“All human accomplishments begin with a dream.” These words were spoken by the Honorable Gifford Pinchot, then Governor of the Commonwealth of Pennsylvania, during his address at the dedication of Pymatuning Dam on August 17, 1934. The Pymatuning dream began over a century ago. In 1868, the General Assembly provided for a survey and an estimate of the cost to reclaim the Pymatuning swamp lands. The project began in 1913 when the Pennsylvania Legislature passed “The Pymatuning Act”, and appropriated $100,000. In 1921 the first land purchases were made and ground breaking ceremonies for the dam were held on October 6, 1931. When the first scoop of earth was turned the dream started to become a reality.

The “Pymatuning Act” states that the primary purpose of Pymatuning Lake shall be for the conservation of waters entering the Pymatuning Swamp and for regulating the flow of water in the Shenango and Beaver rivers. A secondary purpose is to use the dam and lake as a reservoir to impound flood water during periods of excessive runoff from the 158 square miles of drainage area above the dam.

In the distant past, beyond the period of legend and history, the area in and around Pymatuning Lake was occupied by the “Mound Builders.” Whether these people were in any way related to Native Americans found by early European settlers is a question open to considerable doubt and discussion. The name “Pymatuning” is derived from the Iroquois, probably from the Seneca tribe of the great native American confederacy. It means “The Crooked-Mouthed Man’s Dwelling Place”, with “crooked-mouthed” referring to deceit rather than facial disfigurement. Previous to the Iroquois occupation, it was home to the Erie tribe who were then ruled by a Queen noted for her cunning strategy and crooked dealings.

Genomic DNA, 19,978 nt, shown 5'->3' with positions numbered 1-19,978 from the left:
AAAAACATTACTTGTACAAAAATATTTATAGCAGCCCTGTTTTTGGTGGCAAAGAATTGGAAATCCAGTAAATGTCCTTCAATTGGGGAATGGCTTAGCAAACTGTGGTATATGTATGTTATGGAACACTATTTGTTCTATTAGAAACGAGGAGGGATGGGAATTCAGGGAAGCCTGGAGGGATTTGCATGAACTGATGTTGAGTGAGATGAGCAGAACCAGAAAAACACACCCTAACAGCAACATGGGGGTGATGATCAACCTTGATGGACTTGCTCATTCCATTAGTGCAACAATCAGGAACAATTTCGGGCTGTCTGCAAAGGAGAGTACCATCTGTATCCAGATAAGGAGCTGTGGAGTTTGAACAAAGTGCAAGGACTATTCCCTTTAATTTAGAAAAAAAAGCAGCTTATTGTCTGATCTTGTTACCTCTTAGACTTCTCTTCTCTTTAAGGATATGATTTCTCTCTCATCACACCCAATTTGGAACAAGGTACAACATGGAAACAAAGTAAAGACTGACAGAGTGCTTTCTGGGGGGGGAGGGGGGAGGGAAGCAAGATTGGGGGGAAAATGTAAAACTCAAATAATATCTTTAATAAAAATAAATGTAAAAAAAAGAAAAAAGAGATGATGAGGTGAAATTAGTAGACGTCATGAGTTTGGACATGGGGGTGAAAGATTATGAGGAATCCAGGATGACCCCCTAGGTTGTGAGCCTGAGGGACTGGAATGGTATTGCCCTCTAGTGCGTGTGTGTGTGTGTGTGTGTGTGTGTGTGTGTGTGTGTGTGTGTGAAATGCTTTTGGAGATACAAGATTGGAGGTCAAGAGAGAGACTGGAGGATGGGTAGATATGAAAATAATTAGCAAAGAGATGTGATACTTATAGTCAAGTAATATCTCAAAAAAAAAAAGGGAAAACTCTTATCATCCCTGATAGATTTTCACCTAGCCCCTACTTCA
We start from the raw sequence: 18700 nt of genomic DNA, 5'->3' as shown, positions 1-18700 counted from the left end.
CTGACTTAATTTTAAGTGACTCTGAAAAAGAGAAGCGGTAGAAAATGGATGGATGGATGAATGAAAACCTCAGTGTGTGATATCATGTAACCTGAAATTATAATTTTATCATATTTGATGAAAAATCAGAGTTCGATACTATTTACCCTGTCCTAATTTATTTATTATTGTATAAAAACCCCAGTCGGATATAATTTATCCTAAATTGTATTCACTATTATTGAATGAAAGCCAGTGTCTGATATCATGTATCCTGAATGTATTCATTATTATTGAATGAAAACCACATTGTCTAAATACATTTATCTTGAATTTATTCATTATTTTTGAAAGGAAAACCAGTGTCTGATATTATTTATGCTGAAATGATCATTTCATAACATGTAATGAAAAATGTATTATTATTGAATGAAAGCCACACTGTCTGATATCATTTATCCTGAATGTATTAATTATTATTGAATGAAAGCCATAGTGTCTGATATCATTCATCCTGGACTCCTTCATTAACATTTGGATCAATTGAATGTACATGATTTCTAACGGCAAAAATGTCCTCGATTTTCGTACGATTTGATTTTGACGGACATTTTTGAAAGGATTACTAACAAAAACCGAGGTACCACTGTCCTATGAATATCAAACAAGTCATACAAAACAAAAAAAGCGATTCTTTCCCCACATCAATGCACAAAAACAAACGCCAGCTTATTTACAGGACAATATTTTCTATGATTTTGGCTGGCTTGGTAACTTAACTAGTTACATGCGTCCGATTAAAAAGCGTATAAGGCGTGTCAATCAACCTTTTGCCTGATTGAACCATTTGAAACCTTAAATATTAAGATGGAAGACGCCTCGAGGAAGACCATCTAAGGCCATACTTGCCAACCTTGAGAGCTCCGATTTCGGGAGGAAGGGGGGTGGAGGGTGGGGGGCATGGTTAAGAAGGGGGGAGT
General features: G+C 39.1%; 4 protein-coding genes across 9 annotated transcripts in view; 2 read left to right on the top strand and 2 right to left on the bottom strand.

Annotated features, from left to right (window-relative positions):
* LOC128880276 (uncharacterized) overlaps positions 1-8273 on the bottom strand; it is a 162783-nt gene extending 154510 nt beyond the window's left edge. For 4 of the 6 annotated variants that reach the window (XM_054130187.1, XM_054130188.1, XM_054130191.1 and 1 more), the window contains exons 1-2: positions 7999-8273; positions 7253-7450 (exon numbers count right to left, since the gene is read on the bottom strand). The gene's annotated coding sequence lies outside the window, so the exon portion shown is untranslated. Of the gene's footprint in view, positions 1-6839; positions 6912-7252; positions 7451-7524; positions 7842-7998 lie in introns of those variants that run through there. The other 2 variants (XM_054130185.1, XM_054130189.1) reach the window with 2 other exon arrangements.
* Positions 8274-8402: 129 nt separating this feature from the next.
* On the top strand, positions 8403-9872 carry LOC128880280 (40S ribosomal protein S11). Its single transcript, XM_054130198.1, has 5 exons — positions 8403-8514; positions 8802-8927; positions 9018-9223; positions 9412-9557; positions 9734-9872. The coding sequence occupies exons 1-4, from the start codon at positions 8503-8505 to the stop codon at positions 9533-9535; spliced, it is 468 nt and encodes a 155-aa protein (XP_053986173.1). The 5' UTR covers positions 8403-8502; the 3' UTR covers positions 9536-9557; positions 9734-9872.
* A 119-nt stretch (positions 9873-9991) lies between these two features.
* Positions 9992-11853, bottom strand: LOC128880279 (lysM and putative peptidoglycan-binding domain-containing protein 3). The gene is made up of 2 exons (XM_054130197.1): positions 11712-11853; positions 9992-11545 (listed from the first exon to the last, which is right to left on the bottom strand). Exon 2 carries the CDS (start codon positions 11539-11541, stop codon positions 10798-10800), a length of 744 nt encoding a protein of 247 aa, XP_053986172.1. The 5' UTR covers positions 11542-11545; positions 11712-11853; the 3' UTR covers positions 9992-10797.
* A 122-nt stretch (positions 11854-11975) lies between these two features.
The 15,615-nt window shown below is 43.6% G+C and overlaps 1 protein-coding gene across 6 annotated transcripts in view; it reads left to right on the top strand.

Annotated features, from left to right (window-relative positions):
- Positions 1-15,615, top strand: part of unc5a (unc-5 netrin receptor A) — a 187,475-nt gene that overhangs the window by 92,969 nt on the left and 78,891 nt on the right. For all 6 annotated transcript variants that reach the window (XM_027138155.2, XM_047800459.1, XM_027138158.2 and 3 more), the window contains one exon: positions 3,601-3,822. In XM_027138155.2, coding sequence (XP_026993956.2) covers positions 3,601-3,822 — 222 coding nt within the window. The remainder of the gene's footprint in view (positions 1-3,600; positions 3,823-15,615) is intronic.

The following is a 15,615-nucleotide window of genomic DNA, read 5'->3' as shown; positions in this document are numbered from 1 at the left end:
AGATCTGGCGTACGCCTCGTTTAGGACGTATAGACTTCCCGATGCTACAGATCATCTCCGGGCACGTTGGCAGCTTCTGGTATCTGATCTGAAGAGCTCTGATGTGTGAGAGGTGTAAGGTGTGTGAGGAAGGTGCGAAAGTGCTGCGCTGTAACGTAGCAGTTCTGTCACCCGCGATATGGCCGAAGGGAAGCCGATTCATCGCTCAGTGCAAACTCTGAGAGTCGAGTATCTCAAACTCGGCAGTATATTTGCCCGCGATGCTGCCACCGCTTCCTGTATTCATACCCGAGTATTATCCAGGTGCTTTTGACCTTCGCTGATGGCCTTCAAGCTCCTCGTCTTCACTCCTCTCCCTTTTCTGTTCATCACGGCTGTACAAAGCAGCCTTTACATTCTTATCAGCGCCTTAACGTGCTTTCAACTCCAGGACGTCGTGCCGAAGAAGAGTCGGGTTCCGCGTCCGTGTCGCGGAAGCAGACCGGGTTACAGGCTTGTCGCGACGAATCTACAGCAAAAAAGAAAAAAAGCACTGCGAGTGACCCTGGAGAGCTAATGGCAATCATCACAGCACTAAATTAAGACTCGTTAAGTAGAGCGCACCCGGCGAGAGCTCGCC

Many settlers from Connecticut and New York moved into the area secured by Pennsylvania in the Native American Treaty of 1785. The treaty was signed at Fort Stanwix by the Iroquois and Wyandot deeded the area north of the Ohio River to the Commonwealth of Pennsylvania. The area is now one of the most important recreational centers in the Commonwealth. Although many modern facilities exist, primitive areas are maintained to provide a rustic setting for outdoor recreational activities.

OH History of the Area

Settlement of the area by white immigrants from the east was slow to occur. The vast Pymatuning swamp and nearly impenetrable forest made travel difficult. The earliest Europeans to reside here were trappers in search of valuable beaver pelts. Later, the lush forest attracted lumbermen who especially prized the strong, straight trunks of the white pines that were used to construct masts for sailing ships. As more and more settlers came into northern Ohio, much of the wilderness character of the Pymatuning region was lost. Remnants of the original swamp still remain today, coaxing the modern day naturalist to explore this unique habitat.